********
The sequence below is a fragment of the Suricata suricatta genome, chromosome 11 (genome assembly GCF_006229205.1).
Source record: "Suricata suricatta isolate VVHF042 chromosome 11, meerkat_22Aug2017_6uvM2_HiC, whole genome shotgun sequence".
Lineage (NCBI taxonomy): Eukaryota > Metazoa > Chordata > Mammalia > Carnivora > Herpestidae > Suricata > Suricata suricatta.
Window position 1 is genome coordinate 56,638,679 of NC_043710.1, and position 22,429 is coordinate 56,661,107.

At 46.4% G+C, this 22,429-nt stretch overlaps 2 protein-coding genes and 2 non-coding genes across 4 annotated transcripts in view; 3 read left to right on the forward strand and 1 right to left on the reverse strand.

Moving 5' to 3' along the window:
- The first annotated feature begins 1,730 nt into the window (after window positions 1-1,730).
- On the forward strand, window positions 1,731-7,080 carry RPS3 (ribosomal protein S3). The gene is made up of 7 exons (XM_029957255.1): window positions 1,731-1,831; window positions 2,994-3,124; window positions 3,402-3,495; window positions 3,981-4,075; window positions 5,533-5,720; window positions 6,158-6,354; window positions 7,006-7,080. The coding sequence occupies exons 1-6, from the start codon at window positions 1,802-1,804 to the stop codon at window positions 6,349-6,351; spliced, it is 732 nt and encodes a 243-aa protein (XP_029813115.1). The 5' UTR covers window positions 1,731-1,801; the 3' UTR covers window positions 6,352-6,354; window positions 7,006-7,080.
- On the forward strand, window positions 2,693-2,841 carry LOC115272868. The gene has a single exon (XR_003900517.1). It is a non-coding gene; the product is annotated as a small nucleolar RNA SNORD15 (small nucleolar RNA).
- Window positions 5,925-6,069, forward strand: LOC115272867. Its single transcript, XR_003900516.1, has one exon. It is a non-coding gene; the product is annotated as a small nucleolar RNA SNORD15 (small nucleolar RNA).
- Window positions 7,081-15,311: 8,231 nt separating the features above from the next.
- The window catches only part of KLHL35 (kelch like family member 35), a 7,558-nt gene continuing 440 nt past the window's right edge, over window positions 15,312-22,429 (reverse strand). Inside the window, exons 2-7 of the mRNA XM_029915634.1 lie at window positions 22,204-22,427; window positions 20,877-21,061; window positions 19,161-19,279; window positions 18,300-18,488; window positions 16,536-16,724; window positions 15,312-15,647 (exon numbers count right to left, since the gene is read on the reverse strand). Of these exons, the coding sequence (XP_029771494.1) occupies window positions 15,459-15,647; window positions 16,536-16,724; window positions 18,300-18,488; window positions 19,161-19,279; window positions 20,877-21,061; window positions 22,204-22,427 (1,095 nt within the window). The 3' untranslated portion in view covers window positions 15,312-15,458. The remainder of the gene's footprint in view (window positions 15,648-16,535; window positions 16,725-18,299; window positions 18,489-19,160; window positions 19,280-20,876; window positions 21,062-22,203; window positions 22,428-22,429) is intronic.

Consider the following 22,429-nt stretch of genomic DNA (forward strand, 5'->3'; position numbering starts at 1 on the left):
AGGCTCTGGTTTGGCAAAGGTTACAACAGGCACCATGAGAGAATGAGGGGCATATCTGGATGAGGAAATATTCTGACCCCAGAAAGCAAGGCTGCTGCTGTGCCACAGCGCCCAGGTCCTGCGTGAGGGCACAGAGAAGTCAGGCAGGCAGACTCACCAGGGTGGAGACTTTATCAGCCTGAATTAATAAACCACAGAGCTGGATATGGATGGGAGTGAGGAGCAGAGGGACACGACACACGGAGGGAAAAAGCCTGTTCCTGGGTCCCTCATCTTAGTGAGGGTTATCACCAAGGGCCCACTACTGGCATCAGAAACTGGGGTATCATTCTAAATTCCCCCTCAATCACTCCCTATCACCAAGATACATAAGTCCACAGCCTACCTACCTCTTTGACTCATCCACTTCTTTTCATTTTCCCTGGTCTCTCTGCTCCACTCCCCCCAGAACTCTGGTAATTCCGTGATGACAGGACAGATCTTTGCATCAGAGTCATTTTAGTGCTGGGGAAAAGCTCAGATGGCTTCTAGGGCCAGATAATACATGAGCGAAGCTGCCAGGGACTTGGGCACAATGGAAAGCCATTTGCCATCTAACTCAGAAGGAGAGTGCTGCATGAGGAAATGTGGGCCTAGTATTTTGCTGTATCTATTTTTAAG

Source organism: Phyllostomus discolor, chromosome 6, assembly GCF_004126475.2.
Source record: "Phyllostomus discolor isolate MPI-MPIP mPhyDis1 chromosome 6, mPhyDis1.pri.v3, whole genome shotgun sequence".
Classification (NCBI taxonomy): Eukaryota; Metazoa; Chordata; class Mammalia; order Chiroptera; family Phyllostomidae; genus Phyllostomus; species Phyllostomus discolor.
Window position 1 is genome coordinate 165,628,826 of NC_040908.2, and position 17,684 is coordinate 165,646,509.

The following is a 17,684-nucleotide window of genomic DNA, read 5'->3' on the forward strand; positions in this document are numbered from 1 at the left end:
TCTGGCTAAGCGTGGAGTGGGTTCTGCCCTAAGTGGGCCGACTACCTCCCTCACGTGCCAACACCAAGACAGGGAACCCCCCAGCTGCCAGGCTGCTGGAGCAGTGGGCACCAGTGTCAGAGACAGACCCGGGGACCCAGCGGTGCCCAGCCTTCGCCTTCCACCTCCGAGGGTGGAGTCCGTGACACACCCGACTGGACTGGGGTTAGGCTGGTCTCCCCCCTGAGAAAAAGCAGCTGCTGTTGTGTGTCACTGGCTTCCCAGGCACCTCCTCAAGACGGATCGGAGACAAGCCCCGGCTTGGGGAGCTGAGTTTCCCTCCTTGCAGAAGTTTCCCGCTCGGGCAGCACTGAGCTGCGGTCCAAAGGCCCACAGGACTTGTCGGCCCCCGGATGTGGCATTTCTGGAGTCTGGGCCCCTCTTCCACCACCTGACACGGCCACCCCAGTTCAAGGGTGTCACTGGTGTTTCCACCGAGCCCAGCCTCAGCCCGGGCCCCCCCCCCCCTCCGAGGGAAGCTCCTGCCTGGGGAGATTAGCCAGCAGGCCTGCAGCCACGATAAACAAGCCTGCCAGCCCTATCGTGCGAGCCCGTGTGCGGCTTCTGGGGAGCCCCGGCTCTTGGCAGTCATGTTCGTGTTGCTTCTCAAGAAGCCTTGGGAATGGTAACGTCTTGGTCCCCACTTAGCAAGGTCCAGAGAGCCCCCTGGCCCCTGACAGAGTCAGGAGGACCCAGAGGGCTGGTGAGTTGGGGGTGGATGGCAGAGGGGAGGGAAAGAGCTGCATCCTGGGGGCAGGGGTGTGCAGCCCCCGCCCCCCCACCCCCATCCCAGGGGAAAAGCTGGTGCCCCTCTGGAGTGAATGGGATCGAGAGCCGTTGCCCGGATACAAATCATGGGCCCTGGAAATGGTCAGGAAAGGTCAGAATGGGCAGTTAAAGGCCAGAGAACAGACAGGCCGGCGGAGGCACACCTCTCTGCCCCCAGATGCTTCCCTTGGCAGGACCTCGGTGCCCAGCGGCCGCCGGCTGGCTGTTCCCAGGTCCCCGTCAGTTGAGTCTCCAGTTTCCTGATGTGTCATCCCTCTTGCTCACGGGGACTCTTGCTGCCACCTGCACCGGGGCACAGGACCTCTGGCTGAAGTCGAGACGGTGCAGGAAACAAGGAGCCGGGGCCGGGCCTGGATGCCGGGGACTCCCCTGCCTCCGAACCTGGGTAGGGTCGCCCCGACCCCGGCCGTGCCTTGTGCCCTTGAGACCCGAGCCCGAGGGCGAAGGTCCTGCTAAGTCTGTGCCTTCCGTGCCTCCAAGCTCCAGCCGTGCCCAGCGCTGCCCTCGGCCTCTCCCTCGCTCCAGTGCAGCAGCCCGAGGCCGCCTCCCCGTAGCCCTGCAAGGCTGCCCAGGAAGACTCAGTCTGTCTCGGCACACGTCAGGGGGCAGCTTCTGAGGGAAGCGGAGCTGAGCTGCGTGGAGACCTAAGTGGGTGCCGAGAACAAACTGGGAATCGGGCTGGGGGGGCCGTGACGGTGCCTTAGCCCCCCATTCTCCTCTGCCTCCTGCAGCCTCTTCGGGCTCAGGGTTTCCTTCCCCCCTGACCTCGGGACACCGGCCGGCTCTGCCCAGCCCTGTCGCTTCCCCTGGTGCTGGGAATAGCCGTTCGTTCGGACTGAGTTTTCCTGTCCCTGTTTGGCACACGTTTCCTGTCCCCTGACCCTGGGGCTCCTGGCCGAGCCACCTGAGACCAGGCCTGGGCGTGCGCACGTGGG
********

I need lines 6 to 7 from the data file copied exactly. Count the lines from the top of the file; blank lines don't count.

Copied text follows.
Moving 5' to 3' along the window:
- The first annotated feature begins 1,730 nt into the window (after window positions 1-1,730).